Are food labels important?
Extensive research has been conducted into the impact that food labelling has on supporting consumers’ ability to make healthier food choices. Front of package labelling is widely found on products with an assortment of nutritional information available. The Food Standards Agency (UK FSA) has adopted the traffic light approach. The traffic light labelling at present, is a voluntary front of pack nutrition information protocol, which must be provided in addition to and not in isolation from the full mandatory back of pack nutrition declaration.
The UK’s front of package label launched in June 2013. This label demonstrates the acceptable portion size indication; the amount of each nutrient and the energy value (kJ and kcals) in a given portion of the product; use of red, amber and green colour coding and the percentage of reference intake information.
Mandatory back of pack labelling could be reassessed soon with Article 50 being triggered on the 29th March 2017, starting a two-year process of negotiations for the United Kingdom (UK) to leave the European Union (EU). The Government wants to establish a new partnership between the UK and the EU. The outcome of these negotiations and desired partnership may influence food labelling and how nutritional information is provided as at present the UK adhere to EU law.
At present when front of pack labelling is provided it must adhere to the requirements set out in the European Union regulation No. 1169/2011 on the provision of food information to consumers (EU FIC). See below for the stated requirements.
- Information should be provided in one of two formations: energy plus fat, saturates, sugars and salt (“energy +4”) or energy alone.
- Font size requirements are met and font provisions meet legibility.
- Measurements can be provided per 100g/ml only; per 100g/ml and per portion; or on a per portion basis only: this only applies in cases of energy +4. Where information is provided per portion only for energy +4 the absolute value for energy must be provided per 100g/ml which is in addition to per portion.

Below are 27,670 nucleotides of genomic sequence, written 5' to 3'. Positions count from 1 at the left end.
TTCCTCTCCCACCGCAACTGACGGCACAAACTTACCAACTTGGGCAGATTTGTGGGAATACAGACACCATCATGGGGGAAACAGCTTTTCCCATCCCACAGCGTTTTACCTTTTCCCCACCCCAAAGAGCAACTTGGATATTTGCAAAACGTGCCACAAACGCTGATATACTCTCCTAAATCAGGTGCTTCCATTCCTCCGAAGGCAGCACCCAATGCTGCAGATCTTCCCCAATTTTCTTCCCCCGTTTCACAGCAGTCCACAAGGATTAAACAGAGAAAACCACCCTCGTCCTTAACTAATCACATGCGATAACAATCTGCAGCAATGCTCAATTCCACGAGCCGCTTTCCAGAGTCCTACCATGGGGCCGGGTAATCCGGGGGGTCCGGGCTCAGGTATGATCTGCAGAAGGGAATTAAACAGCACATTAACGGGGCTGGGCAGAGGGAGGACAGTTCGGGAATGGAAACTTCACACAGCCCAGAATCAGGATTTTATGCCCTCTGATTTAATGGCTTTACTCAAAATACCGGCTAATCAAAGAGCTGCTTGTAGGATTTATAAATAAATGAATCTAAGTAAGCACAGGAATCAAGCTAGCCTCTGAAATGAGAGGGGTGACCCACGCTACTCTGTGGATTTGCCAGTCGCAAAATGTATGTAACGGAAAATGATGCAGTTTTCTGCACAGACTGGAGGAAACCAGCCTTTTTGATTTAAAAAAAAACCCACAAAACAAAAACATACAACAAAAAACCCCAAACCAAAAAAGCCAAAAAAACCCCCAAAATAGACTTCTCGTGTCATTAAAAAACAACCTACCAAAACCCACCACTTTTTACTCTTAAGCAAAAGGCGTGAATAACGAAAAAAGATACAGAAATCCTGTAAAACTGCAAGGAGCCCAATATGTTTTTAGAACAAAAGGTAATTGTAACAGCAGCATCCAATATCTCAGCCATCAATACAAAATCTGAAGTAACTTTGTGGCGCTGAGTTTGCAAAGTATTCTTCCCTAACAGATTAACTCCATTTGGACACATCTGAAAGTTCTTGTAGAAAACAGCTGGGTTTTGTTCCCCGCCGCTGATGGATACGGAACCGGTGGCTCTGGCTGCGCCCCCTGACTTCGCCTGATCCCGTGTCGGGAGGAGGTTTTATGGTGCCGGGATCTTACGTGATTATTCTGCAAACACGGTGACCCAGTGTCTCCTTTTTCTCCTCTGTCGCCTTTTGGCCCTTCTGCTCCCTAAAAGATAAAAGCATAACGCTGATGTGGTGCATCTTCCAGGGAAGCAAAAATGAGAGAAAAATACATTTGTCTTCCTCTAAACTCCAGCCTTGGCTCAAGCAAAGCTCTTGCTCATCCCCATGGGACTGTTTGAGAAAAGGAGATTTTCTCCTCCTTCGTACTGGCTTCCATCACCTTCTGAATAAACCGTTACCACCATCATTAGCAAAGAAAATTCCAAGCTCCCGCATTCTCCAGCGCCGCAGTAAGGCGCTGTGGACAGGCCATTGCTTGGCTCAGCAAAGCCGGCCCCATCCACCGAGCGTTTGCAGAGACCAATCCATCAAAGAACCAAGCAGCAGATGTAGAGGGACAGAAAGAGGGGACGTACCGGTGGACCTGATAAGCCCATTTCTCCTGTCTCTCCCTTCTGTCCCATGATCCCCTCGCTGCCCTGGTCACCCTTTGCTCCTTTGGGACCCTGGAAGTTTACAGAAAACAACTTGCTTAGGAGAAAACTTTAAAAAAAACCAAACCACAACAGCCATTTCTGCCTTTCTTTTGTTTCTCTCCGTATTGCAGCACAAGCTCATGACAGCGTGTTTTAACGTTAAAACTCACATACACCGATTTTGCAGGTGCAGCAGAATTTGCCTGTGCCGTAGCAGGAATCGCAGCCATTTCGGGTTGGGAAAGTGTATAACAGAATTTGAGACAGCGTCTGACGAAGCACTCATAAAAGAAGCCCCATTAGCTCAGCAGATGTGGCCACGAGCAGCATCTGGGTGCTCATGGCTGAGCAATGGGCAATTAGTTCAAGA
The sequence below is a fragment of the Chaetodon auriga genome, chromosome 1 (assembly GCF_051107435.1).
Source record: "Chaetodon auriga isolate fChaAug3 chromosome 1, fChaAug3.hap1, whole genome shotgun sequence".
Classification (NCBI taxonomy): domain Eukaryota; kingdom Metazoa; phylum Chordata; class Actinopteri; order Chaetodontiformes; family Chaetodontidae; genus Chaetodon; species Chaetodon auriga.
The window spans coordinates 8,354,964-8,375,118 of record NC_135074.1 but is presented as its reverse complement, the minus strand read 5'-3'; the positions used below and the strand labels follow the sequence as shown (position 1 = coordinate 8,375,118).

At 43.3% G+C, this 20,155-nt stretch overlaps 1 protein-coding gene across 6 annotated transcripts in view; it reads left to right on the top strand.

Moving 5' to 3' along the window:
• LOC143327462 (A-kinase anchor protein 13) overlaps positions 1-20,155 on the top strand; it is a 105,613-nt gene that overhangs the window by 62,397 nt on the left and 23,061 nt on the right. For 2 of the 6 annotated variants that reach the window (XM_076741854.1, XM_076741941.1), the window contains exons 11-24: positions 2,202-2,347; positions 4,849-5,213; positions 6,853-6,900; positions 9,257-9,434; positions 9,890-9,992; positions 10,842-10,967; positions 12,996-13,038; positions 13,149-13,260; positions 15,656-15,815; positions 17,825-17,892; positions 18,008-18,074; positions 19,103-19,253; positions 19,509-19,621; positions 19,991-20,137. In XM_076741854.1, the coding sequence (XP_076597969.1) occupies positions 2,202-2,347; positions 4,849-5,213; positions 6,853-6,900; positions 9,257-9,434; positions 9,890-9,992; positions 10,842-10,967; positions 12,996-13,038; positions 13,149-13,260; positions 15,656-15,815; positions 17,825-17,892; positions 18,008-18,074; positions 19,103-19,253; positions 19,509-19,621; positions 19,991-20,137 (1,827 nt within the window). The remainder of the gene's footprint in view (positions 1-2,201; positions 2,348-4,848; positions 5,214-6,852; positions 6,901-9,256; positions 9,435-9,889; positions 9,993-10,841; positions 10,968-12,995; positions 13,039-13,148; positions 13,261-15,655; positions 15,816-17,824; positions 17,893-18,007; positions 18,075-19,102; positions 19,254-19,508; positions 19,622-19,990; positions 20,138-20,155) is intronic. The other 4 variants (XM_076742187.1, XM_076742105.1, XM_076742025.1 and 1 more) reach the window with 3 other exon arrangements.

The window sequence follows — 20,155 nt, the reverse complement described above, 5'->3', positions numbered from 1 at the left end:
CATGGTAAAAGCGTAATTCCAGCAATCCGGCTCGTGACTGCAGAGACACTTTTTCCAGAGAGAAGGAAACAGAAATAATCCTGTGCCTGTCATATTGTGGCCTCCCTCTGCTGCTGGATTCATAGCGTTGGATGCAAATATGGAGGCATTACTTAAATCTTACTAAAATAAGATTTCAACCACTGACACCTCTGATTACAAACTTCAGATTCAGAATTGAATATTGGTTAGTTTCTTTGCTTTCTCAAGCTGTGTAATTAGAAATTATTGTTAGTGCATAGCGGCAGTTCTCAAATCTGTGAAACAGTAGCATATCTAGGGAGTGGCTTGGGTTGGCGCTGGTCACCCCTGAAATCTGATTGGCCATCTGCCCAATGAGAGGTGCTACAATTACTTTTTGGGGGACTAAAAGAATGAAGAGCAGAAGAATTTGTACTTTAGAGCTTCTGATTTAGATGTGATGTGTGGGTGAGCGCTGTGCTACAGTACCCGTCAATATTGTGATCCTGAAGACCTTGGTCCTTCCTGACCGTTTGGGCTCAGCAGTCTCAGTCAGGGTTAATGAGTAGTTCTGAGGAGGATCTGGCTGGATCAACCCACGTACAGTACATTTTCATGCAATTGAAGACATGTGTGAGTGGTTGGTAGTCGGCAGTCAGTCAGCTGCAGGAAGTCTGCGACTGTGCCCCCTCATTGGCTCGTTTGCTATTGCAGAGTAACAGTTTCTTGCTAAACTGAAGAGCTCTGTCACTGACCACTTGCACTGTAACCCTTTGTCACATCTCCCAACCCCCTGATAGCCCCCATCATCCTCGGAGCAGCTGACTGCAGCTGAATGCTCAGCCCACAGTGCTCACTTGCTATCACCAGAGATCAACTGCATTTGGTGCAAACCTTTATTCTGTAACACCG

- Percentage reference intakes (%RIs) can be provided on a per 100g/ml and/or per portion basis.
- Where % RI information is provided on a package, on a per 100g/ml basis, the statement ‘reference intake of an average adult (8400kJ/2000kcal)’ is required.
- Additional forms of expression are allowed if they meet requirements set out in the EU FIC if it relates to their methods of development, interested party involvement in that process and scientific strength.
- EU FIC requires the energy value to be stated in both kilojoules (kJ) and kilocalories (kcal).
Currently UK law only requires back of pack labelling to be an average value; which is defined as the value that best represent the amount of the nutrient which is contained in a given food. These values are derived from the manufacturers and/or direct chemical analysis of food and/or a calculation from the known or actual average value of the ingredients used and/or a calculation from the generally established and accepted data. Research suggests a limitation when comparing branded and generic foods in the current database. In a study on the development of a new branded UK food composition database for an online Dietary Assessment Tool, 1500 generic foods were identified as having an energy value as much as 100% greater than that of branded food. As preventing obesity requires long-term maintenance of healthy eating and healthy choices, it is unknown if consumers’ choice of branded food or generic food could have a substantial impact on their dietary intake.
Nevertheless, there has been extensive research across Europe that has shown that many consumers can effectively use front of pack labels to rank a product’s ‘health’ status, though there is need for more research to examine the impact of nutritional information on the population’s dietary intake.
However, we need to consider the impact of the ‘health halo’ effect, where consumers perceive a product is healthy and therefore have less consumption guilt, thus giving them a licence to overeat. As EU law does not stipulate that nutrition information must be provided per serving, consumers may overeat a product, not understanding the full content per 100g/ml. Therefore, it is important to consider how calorie information is presented in relation to portion size standardisation; as misinterpretation of nutrient information can occur when an individual’s knowledge of label information is poor.
Front of pack labelling plays an important part in raising awareness of a product’s nutritional value for the general population. However, the research suggests that standardisation of per portion nutritional value labelling over manufacturers’ free choice between portion size only or per 100g/ml labelling might potentially increase the ability of individuals with less nutrition knowledge to understand the total energy intake in a food product. There also needs to be more research conducted into the nutritional value of generic products input into the electron food composition database as misinformation may lead to excess energy intake in an individual’s diet. It will be interesting to see how Article 50 affects the status of nutrition and labelling in the UK in the future.